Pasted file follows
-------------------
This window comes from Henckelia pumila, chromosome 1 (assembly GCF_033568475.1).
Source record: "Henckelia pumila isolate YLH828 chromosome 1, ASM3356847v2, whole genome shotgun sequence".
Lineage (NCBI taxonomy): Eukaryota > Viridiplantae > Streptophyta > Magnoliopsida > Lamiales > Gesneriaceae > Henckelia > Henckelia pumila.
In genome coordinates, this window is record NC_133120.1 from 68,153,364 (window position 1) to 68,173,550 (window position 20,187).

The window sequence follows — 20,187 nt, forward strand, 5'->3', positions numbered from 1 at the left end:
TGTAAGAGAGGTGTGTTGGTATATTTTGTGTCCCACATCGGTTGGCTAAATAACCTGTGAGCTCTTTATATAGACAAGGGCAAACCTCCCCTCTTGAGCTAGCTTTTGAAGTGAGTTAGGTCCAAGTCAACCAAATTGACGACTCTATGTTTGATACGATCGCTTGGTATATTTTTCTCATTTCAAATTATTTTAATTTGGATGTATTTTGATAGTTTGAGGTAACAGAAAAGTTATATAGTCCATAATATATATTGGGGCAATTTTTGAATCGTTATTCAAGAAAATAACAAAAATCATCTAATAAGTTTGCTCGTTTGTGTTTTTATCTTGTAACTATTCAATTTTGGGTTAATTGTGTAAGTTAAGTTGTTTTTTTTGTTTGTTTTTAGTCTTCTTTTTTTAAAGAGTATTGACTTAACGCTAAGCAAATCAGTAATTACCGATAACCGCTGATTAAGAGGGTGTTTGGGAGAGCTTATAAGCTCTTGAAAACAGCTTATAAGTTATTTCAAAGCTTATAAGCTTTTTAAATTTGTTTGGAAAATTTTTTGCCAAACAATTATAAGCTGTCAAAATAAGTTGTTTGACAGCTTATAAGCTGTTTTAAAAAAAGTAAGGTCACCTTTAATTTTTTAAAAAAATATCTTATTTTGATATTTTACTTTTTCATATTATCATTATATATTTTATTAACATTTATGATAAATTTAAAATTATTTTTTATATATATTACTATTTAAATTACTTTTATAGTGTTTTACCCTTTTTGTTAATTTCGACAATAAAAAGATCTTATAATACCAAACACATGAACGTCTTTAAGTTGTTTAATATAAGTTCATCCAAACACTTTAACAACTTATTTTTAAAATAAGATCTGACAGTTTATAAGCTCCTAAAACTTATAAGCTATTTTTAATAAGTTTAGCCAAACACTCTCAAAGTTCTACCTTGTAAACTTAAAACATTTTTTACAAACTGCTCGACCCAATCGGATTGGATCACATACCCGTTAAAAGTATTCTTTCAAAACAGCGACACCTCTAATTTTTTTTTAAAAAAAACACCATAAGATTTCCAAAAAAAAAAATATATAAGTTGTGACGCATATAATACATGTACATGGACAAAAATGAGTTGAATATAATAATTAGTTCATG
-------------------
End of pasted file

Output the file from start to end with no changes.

This window comes from Henckelia pumila, chromosome 1 (assembly GCF_033568475.1).
Source record: "Henckelia pumila isolate YLH828 chromosome 1, ASM3356847v2, whole genome shotgun sequence".
Lineage (NCBI taxonomy): Eukaryota > Viridiplantae > Streptophyta > Magnoliopsida > Lamiales > Gesneriaceae > Henckelia > Henckelia pumila.
In genome coordinates, this window is record NC_133120.1 from 68,153,364 (window position 1) to 68,173,550 (window position 20,187).

The window sequence follows — 20,187 nt, forward strand, 5'->3', positions numbered from 1 at the left end:
TGTAAGAGAGGTGTGTTGGTATATTTTGTGTCCCACATCGGTTGGCTAAATAACCTGTGAGCTCTTTATATAGACAAGGGCAAACCTCCCCTCTTGAGCTAGCTTTTGAAGTGAGTTAGGTCCAAGTCAACCAAATTGACGACTCTATGTTTGATACGATCGCTTGGTATATTTTTCTCATTTCAAATTATTTTAATTTGGATGTATTTTGATAGTTTGAGGTAACAGAAAAGTTATATAGTCCATAATATATATTGGGGCAATTTTTGAATCGTTATTCAAGAAAATAACAAAAATCATCTAATAAGTTTGCTCGTTTGTGTTTTTATCTTGTAACTATTCAATTTTGGGTTAATTGTGTAAGTTAAGTTGTTTTTTTTGTTTGTTTTTAGTCTTCTTTTTTTAAAGAGTATTGACTTAACGCTAAGCAAATCAGTAATTACCGATAACCGCTGATTAAGAGGGTGTTTGGGAGAGCTTATAAGCTCTTGAAAACAGCTTATAAGTTATTTCAAAGCTTATAAGCTTTTTAAATTTGTTTGGAAAATTTTTTGCCAAACAATTATAAGCTGTCAAAATAAGTTGTTTGACAGCTTATAAGCTGTTTTAAAAAAAGTAAGGTCACCTTTAATTTTTTAAAAAAATATCTTATTTTGATATTTTACTTTTTCATATTATCATTATATATTTTATTAACATTTATGATAAATTTAAAATTATTTTTTATATATATTACTATTTAAATTACTTTTATAGTGTTTTACCCTTTTTGTTAATTTCGACAATAAAAAGATCTTATAATACCAAACACATGAACGTCTTTAAGTTGTTTAATATAAGTTCATCCAAACACTTTAACAACTTATTTTTAAAATAAGATCTGACAGTTTATAAGCTCCTAAAACTTATAAGCTATTTTTAATAAGTTTAGCCAAACACTCTCAAAGTTCTACCTTGTAAACTTAAAACATTTTTTACAAACTGCTCGACCCAATCGGATTGGATCACATACCCGTTAAAAGTATTCTTTCAAAACAGCGACACCTCTAATTTTTTTTTAAAAAAAACACCATAAGATTTCCAAAAAAAAAAATATATAAGTTGTGACGCATATAATACATGTACATGGACAAAAATGAGTTGAATATAATAATTAGTTCATG